The Bretton Woods agreement – which is 70 years old this month – established three institutions to promote law and order in international economic relations:
- The IMF to promote macroeconomic stability,
- The GATT (and its successor, the WTO) to ensure an open trading environment, and
- The World Bank to provide development finance for poverty reduction.
The smooth operation of this rules-based, US-led global economic architecture contributed to the unprecedented economic growth and worldwide prosperity of the post-WWII period.
US, China, IMF, global governance, World Bank, multilateralisation, troika
It takes more than two to tango: Cry, but not for Argentina, nor for the holdouts
Jeffrey Frankel 22 July 2014
The US court ruling forcing Argentina to pay its hold-out creditors has big implications. This column argues that some of them are particularly worrying. The court ruling undermines the possibility of negotiated re-structuring of unsustainable debt burdens in future crises. In the future, it will not be not enough for the debtor and 92% of creditors to reach an agreement, if holdouts and a New York judge can block it. This will make both debtors and creditors worse-off.
US federal courts have ruled that Argentina is prohibited from making payments to fulfil 2005 and 2010 agreements with its creditors to restructure its debt, so long as it is not also paying the few creditors that have all along been holdouts from those agreements. The judgment is likely to stick because the judge (Thomas Griesa, in New York) told American banks on 27 June that it would be illegal for them to transfer Argentina’s payments to the 92% of creditors who agreed to be restructured, and because the US Supreme Court in June declined to review the lower court rulings.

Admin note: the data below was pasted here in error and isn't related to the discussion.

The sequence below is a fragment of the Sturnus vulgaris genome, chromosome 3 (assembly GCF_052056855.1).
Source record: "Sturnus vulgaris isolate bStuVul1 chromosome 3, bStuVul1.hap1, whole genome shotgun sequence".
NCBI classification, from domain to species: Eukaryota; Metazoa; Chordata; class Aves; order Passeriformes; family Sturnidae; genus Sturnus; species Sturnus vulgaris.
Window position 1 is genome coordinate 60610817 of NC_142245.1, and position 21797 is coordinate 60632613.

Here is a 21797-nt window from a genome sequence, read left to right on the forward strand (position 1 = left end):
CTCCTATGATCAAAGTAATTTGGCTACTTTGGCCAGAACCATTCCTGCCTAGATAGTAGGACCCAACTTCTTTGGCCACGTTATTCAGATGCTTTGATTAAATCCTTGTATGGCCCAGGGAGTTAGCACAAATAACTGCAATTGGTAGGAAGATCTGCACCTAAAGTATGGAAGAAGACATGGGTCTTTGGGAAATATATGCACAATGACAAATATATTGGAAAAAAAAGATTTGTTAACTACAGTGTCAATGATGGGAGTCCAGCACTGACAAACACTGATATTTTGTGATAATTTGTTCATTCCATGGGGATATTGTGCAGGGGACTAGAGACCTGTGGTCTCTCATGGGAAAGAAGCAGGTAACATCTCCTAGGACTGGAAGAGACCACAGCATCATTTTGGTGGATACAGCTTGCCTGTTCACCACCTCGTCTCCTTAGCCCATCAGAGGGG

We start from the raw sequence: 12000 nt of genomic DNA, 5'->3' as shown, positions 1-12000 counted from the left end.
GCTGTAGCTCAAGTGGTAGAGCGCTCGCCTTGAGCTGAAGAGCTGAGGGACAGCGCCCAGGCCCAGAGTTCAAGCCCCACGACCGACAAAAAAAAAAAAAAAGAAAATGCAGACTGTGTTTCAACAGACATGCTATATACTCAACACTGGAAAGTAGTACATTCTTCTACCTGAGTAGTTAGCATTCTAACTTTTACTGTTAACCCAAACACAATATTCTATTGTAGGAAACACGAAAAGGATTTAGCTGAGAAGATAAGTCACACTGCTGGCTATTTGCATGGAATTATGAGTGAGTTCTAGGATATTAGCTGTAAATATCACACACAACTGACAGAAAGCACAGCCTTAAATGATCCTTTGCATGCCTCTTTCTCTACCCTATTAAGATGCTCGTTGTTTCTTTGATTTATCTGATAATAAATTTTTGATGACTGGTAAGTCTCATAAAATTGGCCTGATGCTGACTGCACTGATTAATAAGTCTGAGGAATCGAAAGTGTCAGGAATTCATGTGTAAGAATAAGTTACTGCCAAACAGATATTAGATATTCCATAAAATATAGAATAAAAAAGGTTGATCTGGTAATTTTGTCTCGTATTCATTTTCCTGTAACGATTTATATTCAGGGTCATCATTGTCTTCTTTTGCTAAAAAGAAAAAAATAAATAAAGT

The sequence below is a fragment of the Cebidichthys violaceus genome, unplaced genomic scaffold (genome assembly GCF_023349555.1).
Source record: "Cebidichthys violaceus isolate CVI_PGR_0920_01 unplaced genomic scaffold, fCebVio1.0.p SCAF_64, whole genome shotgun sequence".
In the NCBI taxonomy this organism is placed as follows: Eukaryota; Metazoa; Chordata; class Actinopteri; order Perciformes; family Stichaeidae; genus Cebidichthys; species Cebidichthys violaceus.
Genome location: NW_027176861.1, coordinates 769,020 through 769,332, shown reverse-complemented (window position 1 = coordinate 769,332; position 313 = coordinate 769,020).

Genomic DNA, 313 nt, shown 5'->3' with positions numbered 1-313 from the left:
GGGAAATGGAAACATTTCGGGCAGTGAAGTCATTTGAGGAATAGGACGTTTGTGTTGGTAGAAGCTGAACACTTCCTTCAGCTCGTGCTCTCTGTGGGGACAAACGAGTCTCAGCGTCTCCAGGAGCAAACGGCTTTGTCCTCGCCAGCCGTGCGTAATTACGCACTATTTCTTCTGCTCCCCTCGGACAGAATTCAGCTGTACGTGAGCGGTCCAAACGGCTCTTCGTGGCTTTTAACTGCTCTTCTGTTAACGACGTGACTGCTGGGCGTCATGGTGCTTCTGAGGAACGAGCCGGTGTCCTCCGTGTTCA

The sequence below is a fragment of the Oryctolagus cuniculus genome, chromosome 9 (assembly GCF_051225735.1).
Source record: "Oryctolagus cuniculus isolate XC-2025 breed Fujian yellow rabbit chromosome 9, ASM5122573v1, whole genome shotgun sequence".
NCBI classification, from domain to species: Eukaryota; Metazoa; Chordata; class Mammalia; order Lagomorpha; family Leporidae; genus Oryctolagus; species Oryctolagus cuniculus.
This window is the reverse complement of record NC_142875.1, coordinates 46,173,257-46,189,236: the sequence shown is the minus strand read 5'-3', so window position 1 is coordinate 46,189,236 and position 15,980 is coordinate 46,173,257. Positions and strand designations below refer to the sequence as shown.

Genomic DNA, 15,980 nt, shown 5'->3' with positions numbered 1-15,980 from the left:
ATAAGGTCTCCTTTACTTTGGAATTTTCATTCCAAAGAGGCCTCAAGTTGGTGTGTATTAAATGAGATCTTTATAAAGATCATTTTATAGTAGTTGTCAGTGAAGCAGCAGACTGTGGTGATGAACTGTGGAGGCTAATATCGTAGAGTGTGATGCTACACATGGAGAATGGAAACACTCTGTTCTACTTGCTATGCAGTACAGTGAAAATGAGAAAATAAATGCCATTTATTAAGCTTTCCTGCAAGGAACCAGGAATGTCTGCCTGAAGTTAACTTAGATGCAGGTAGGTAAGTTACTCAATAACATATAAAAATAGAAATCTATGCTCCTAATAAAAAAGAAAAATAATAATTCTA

Development Global governance
US, sovereign debt, Argentina
The Transatlantic Trade and Investment Partnership: Review of the debate on economic blogs
David Saha 20 July 2014
An early draft of the Transatlantic Trade and Investment Partnership (TTIP) sparked an intensive public debate over possible advantages and disadvantages. This column reviews some arguments in favour of the Partnership and against it. While there is some debate over how large the economic benefit could be in the face of already relatively low trade barriers, critics claim that the deal will lower standards of consumer protection, provision of public services, and environmental protection in the EU.
A study by the Centre for Economic Policy Research (CEPR 2013) for the European Commission models the effects of the Transatlantic Trade and Investment Partnership (TTIP) in a computable general equilibrium model. An ambitious deal, consisting of tariff barriers being lowered to zero, non-tariff barriers lowered by 25%, and public procurement barriers reduced by 50%, would lead to an increase in EU GDP by 0.5% by 2027. Growth effects for the rest of the world will be positive, on average, 0.14% of GDP due to increased demand from the EU and US.
Global governance International trade
US, EU, TTIP
Why the US and EU are failing to set information free
Susan Ariel Aaronson 14 July 2014
The internet promotes educational, technological, and scientific progress, but governments sometimes choose to control the flow of information for national security reasons, or to protect privacy or intellectual property. This column highlights the use of trade rules to regulate the flow of information, and describes how the EU, the US, and their negotiating partners have been unable to find common ground on these issues. Trade agreements have yet to set information free, and may in fact be making it less free.
Tim Berners-Lee, the architect of the World Wide Web, taught us that the internet we have is a function of the choices we (users, companies, policymakers, etc.) make about information flows. For example, in 1995, Berners-Lee chose not to patent his work on the World Wide Web because he feared patenting it could limit its universality and openness. He continues to advocate this. In March 2014, he called for an online bill of rights and created a new organisation to ensure that the web would remain the “web we want” – open, free, and neutral.
EU policies Global governance International trade
US, EU, WTO, information technology, trade, technology, internet, Human rights, national security, Information, free trade agreements, data protection, privacy